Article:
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In chapter four of William Bradford’s Of Plymouth Plantation, he is outlining the reasons for the Pilgrims to leave Leiden in Holland for the lands across the Atlantic Ocean. They endured a hard life working in Holland for approximately 12 years before they made known their thoughts on leaving. The Twelve Years Truce would end in 1621, and war was brewing which could make their situation in Holland even more tenuous. Bradford explains that although they were able to practice their religious beliefs, they endured many hardships and some returned to England knowing that they would lose this particular freedom.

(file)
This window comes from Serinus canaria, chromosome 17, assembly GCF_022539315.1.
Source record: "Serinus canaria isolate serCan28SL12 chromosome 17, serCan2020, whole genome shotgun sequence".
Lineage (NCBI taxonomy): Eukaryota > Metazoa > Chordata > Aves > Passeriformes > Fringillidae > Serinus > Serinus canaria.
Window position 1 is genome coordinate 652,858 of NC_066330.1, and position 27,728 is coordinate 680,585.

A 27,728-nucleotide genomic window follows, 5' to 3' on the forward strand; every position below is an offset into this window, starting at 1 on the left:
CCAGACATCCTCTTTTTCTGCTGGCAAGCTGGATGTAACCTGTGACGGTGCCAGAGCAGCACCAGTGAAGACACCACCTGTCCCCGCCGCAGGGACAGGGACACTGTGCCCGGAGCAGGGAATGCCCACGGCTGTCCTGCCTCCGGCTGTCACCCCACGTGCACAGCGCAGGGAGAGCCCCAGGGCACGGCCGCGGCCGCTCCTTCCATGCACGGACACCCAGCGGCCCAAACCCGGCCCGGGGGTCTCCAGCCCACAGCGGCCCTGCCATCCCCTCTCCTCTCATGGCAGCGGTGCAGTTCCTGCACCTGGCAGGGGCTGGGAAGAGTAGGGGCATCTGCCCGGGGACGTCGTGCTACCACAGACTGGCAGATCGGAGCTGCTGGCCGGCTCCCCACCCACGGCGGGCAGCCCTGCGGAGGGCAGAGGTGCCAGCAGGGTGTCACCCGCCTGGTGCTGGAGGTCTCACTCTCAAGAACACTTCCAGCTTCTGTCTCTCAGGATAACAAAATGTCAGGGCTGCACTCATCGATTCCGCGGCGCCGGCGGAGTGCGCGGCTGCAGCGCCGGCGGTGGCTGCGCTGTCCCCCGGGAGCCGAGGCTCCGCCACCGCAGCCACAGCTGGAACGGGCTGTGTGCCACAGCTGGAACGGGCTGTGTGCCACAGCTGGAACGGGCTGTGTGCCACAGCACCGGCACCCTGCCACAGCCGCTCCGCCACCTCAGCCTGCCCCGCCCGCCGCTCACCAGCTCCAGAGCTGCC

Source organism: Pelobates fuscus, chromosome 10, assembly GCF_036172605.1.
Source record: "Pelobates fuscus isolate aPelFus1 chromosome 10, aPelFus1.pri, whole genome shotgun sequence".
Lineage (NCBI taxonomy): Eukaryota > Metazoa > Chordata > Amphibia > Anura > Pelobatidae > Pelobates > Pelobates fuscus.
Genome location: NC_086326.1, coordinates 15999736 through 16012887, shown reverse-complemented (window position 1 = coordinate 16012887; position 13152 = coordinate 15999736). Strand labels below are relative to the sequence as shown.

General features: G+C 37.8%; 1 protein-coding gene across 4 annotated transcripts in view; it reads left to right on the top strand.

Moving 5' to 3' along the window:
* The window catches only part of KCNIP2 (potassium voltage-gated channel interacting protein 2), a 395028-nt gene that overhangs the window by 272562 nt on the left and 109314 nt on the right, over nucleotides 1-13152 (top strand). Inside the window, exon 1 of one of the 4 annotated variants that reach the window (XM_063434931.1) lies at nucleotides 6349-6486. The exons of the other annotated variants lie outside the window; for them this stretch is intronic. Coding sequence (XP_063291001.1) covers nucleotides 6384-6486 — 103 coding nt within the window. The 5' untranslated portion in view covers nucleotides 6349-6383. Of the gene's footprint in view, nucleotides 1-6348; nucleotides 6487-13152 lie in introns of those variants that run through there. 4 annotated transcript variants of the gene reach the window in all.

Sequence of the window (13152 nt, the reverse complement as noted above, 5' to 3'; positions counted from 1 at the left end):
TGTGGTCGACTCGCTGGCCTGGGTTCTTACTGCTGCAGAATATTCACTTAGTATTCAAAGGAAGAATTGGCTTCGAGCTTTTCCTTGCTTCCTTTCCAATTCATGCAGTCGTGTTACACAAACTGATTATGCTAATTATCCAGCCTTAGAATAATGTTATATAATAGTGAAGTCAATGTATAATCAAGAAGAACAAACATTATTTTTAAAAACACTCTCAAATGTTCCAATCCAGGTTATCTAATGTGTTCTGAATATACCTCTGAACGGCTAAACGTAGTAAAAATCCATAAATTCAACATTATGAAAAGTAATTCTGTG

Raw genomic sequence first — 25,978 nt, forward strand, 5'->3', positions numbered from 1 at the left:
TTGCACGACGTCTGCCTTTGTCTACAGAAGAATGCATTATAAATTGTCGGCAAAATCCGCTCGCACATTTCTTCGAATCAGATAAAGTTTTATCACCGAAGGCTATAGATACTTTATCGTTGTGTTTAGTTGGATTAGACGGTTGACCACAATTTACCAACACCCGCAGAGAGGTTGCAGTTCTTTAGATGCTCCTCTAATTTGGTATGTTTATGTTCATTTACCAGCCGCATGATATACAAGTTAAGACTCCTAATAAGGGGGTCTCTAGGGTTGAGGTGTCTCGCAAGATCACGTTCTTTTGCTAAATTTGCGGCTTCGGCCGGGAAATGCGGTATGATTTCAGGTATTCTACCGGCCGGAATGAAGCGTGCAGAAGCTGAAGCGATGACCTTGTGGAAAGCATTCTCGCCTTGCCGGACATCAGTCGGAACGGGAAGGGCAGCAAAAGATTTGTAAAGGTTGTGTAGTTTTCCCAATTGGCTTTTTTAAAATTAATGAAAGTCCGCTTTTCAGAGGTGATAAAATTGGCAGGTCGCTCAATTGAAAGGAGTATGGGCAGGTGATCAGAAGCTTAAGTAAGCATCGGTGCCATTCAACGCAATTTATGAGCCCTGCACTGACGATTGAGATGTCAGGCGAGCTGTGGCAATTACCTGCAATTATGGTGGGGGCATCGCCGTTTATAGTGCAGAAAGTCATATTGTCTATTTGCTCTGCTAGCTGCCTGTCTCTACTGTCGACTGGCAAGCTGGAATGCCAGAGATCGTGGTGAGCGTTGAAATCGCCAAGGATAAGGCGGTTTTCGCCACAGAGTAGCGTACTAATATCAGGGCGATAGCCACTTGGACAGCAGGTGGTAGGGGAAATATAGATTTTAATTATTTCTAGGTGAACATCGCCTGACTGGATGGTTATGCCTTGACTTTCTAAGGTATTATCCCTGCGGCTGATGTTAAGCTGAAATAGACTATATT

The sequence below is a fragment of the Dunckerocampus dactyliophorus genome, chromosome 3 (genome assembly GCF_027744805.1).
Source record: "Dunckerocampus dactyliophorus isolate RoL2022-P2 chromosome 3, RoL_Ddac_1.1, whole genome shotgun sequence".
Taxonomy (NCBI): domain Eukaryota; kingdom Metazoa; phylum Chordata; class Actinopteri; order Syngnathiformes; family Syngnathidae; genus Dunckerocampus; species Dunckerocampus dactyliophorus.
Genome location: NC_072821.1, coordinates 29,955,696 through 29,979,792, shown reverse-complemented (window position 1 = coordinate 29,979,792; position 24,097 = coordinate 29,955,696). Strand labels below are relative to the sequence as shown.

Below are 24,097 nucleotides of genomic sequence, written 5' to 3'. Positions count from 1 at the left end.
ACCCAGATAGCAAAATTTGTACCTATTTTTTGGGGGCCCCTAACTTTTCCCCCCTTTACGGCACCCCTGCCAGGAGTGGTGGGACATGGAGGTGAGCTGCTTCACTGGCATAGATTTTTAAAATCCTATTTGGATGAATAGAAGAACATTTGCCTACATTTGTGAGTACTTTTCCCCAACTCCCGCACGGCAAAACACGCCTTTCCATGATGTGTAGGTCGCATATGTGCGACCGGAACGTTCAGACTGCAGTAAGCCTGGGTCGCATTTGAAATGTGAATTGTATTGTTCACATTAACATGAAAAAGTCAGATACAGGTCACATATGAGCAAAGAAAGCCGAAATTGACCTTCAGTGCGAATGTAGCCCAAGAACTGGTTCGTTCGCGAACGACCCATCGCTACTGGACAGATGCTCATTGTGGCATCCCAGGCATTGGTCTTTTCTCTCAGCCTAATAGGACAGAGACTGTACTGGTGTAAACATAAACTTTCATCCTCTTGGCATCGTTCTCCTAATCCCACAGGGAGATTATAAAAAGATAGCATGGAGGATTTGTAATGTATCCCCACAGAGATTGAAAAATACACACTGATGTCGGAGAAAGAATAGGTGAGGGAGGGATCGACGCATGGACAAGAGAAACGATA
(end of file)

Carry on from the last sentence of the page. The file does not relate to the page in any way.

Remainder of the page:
When they spoke of moving to uncivilized “countries of America,” Bradford documented their fear of “savage and brutish men,” in other words the Native Peoples who inhabited the yet unsettled areas of America. It was difficult for the Pilgrims to decide if was beneficial for them to leave the hardships that they already understood in Holland for those that were unknown and little understood in a new land.
Bradford tells how many of the original Pilgrims were aging under the hard labor they endured, and how the children were leaving the Church being lured by other opportunities in Holland.
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